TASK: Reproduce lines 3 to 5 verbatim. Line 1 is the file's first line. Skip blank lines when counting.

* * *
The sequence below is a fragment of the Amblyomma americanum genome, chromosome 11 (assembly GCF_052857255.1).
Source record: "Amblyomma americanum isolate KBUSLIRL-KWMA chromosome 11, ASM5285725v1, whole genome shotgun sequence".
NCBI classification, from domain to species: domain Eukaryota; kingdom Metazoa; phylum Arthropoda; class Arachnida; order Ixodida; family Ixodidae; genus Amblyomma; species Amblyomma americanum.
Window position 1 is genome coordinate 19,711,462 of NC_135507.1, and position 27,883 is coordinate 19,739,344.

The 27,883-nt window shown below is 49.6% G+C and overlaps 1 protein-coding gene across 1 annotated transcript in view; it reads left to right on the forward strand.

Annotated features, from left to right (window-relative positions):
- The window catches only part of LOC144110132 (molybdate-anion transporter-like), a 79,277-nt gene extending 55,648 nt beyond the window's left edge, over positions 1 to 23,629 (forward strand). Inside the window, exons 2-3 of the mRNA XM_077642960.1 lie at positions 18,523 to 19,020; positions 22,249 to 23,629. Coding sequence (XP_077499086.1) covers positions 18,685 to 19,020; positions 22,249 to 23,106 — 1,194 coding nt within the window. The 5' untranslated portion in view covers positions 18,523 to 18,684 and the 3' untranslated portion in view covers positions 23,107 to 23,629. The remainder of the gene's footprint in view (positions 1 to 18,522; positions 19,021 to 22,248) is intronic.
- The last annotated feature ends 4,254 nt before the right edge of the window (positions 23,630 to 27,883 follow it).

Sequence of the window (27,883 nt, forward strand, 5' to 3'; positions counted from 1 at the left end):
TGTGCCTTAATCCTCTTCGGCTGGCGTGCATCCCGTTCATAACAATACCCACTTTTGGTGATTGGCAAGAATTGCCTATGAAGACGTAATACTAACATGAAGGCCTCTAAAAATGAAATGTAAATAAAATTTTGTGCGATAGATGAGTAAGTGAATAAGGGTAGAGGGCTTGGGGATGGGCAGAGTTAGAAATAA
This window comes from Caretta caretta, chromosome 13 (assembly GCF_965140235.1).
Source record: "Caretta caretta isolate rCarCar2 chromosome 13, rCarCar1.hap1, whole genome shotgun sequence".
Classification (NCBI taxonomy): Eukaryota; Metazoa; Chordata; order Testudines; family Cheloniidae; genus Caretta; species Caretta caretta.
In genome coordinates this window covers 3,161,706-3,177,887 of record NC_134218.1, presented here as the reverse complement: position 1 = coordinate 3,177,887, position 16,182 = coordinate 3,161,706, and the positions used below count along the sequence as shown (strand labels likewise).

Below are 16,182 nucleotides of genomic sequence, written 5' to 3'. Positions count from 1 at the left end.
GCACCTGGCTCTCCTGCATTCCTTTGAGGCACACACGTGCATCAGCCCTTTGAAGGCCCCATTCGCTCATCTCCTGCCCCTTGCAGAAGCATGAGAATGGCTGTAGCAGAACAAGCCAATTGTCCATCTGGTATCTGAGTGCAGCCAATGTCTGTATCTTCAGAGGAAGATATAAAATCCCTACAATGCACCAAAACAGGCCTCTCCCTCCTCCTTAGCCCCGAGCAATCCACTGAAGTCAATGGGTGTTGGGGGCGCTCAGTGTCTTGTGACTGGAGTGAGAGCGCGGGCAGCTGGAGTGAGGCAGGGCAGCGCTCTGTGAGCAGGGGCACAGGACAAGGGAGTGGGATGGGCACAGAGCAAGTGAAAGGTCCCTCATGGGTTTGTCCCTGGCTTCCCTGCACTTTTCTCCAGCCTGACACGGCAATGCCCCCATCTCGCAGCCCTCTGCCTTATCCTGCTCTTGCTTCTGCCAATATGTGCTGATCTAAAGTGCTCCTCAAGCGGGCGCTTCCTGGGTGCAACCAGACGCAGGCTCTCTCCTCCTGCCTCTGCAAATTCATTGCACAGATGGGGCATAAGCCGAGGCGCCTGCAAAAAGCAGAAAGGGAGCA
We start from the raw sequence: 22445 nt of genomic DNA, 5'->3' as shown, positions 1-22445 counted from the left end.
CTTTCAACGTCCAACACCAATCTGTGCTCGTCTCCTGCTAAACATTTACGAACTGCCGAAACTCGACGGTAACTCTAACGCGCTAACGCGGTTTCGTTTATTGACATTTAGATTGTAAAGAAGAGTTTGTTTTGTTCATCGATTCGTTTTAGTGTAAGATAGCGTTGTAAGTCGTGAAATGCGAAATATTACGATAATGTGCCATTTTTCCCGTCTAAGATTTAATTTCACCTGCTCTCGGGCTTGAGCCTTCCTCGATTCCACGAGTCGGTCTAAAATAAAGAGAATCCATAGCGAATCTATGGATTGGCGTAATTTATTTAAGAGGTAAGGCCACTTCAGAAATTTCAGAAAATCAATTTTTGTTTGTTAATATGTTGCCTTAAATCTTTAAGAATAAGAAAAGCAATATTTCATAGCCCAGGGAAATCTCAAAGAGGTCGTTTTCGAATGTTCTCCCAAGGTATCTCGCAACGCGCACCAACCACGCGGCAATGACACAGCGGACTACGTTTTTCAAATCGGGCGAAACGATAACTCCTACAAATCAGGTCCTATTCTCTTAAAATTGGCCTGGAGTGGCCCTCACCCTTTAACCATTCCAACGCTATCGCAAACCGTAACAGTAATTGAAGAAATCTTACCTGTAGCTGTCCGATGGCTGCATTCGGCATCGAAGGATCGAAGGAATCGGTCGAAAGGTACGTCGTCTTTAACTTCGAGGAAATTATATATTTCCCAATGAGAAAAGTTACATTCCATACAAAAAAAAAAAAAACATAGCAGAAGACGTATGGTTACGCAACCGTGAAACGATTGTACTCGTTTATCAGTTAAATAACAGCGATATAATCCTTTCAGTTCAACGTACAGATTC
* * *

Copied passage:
NCBI classification, from domain to species: domain Eukaryota; kingdom Metazoa; phylum Arthropoda; class Arachnida; order Ixodida; family Ixodidae; genus Amblyomma; species Amblyomma americanum.
Window position 1 is genome coordinate 19,711,462 of NC_135507.1, and position 27,883 is coordinate 19,739,344.

The 27,883-nt window shown below is 49.6% G+C and overlaps 1 protein-coding gene across 1 annotated transcript in view; it reads left to right on the forward strand.